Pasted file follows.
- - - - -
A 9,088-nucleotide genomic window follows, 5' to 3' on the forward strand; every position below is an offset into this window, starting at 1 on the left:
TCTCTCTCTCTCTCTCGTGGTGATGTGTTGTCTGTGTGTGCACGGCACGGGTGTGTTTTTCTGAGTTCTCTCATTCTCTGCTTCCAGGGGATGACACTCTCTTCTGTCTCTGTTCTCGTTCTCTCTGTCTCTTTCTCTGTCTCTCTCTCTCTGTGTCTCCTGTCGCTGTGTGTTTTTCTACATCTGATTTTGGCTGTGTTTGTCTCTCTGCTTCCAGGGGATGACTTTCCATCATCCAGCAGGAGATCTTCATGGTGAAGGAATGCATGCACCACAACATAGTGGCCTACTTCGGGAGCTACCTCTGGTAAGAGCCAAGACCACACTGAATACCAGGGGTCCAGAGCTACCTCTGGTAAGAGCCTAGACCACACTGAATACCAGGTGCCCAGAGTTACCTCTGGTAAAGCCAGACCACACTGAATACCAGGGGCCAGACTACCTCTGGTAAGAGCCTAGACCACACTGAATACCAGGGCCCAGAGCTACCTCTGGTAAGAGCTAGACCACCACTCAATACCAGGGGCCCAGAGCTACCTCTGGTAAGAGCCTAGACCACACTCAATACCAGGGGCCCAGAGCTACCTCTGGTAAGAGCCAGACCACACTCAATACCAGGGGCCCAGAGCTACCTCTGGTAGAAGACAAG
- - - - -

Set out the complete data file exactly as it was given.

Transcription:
A 9,088-nucleotide genomic window follows, 5' to 3' on the forward strand; every position below is an offset into this window, starting at 1 on the left:
TCTCTCTCTCTCTCTCGTGGTGATGTGTTGTCTGTGTGTGCACGGCACGGGTGTGTTTTTCTGAGTTCTCTCATTCTCTGCTTCCAGGGGATGACACTCTCTTCTGTCTCTGTTCTCGTTCTCTCTGTCTCTTTCTCTGTCTCTCTCTCTCTGTGTCTCCTGTCGCTGTGTGTTTTTCTACATCTGATTTTGGCTGTGTTTGTCTCTCTGCTTCCAGGGGATGACTTTCCATCATCCAGCAGGAGATCTTCATGGTGAAGGAATGCATGCACCACAACATAGTGGCCTACTTCGGGAGCTACCTCTGGTAAGAGCCAAGACCACACTGAATACCAGGGGTCCAGAGCTACCTCTGGTAAGAGCCTAGACCACACTGAATACCAGGTGCCCAGAGTTACCTCTGGTAAAGCCAGACCACACTGAATACCAGGGGCCAGACTACCTCTGGTAAGAGCCTAGACCACACTGAATACCAGGGCCCAGAGCTACCTCTGGTAAGAGCTAGACCACCACTCAATACCAGGGGCCCAGAGCTACCTCTGGTAAGAGCCTAGACCACACTCAATACCAGGGGCCCAGAGCTACCTCTGGTAAGAGCCAGACCACACTCAATACCAGGGGCCCAGAGCTACCTCTGGTAGAAGACAAG